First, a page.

Poem: The Lay Figure by Eddyson (Edward Dyson)

The poet took his battered lyre,
   And to the careless maid
He softly tuned a song of fire.
   She laughed-out from the shade,
And said: "I do not care a thing
For that fantastic song you sing."

The poet touched the cords anew,
   And sang a second verse,
Of love as gentle and as true
   As mortal heart might nurse,
She drew a lozenge from her muff,
And called his poem "hopeless stuff."

The poet still sang on. His lay
   Gave glory to her nose.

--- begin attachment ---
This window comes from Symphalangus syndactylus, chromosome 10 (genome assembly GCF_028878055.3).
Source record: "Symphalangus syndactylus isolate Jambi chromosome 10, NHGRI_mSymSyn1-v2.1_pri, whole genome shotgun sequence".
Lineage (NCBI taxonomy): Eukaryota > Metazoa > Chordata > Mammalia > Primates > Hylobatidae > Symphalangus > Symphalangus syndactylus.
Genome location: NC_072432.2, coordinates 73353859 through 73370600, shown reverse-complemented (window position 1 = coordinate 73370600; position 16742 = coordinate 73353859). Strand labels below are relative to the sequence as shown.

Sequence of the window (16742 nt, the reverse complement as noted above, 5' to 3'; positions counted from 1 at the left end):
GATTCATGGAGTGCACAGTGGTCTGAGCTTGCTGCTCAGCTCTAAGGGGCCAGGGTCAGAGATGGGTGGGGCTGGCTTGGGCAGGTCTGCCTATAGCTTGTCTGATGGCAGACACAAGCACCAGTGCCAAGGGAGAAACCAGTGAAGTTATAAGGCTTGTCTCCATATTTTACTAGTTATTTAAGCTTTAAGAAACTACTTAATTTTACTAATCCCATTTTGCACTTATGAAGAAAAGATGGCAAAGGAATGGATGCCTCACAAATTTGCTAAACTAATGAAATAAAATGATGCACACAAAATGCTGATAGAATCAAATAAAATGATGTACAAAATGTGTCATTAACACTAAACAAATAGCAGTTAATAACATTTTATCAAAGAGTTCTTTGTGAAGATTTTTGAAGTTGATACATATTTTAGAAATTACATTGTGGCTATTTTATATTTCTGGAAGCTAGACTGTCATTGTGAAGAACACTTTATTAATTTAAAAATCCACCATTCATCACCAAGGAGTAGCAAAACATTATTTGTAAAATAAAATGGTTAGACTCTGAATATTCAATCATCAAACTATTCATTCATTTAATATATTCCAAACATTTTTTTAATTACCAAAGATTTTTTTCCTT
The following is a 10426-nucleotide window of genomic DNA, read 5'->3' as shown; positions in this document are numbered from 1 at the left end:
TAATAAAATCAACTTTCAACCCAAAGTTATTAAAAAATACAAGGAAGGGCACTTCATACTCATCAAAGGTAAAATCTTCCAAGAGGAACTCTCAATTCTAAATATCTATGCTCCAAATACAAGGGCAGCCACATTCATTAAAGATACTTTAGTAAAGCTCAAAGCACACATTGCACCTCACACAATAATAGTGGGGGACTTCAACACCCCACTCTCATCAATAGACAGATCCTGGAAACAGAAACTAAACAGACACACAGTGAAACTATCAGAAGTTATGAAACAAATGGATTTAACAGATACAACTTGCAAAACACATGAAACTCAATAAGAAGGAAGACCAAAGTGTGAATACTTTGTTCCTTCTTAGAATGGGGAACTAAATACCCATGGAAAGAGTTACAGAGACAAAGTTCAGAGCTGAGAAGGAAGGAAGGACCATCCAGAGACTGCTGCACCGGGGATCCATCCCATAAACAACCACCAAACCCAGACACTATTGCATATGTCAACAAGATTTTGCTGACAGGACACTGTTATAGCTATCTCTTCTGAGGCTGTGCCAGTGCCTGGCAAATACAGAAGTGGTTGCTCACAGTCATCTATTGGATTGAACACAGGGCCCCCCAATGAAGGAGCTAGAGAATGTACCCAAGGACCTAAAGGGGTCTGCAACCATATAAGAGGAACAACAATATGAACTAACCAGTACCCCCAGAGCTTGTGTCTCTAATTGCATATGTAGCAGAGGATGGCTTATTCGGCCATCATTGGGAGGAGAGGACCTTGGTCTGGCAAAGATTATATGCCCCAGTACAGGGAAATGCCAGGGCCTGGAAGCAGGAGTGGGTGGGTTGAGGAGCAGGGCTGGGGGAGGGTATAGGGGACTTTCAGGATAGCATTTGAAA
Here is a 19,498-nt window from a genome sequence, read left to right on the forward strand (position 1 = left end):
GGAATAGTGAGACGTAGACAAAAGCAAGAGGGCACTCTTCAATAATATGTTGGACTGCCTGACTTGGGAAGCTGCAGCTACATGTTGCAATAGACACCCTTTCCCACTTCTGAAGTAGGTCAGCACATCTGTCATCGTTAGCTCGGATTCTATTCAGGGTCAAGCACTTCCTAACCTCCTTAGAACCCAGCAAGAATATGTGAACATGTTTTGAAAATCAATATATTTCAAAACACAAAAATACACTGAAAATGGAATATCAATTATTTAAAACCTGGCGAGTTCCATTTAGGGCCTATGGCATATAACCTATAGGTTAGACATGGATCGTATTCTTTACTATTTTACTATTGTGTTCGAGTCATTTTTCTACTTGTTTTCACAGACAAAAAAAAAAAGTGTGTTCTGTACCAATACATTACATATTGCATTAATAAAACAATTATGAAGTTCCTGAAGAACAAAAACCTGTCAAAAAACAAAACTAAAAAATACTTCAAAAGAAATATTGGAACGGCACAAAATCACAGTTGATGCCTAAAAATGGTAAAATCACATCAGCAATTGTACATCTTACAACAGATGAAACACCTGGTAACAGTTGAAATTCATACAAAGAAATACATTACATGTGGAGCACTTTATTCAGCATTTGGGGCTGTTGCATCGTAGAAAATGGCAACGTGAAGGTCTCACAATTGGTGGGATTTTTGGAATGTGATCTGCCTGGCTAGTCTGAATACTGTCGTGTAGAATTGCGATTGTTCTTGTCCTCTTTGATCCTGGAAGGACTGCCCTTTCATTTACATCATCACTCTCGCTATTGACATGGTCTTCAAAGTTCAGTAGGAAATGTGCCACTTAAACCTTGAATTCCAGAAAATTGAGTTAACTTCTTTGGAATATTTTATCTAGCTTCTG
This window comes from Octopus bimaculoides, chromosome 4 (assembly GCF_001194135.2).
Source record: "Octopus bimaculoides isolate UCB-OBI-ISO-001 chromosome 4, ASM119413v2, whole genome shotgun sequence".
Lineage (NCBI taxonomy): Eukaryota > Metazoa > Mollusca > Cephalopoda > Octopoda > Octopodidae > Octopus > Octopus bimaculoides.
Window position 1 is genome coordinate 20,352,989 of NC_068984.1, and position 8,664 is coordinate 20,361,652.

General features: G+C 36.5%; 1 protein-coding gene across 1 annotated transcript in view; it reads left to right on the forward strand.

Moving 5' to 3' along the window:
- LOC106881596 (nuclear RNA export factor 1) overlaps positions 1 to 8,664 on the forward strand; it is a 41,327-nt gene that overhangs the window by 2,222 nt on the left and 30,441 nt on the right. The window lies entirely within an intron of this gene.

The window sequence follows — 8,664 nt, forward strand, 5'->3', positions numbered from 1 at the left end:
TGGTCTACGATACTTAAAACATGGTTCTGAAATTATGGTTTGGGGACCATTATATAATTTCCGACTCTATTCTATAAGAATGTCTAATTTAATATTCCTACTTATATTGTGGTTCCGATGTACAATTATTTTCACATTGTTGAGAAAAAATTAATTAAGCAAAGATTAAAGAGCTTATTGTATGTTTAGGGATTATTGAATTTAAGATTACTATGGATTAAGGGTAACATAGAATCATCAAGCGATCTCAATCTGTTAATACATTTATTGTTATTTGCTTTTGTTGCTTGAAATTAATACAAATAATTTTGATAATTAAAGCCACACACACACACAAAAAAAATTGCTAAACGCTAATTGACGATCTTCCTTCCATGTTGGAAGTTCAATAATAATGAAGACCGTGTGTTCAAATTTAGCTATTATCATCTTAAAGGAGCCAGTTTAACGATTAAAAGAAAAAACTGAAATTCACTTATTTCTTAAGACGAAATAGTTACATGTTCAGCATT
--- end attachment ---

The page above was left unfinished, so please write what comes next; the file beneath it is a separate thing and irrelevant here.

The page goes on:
Her hair was like the western day,
   When dipping hotly goes
The sun behind the glowing sea.
She said: "It sounds just rot to me."

The poet sang in perfect tune
   To her brown-golden eyes.
She said: "It is a wretched run."
   He answered: "Sweet and wise
I do not give a button for
Your judgment -- you're no editor!"

First published in The Bulletin, 04 September 1919

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This page contains a single entry by Perry Middlemiss published on June 4, 2005 10:42 AM.

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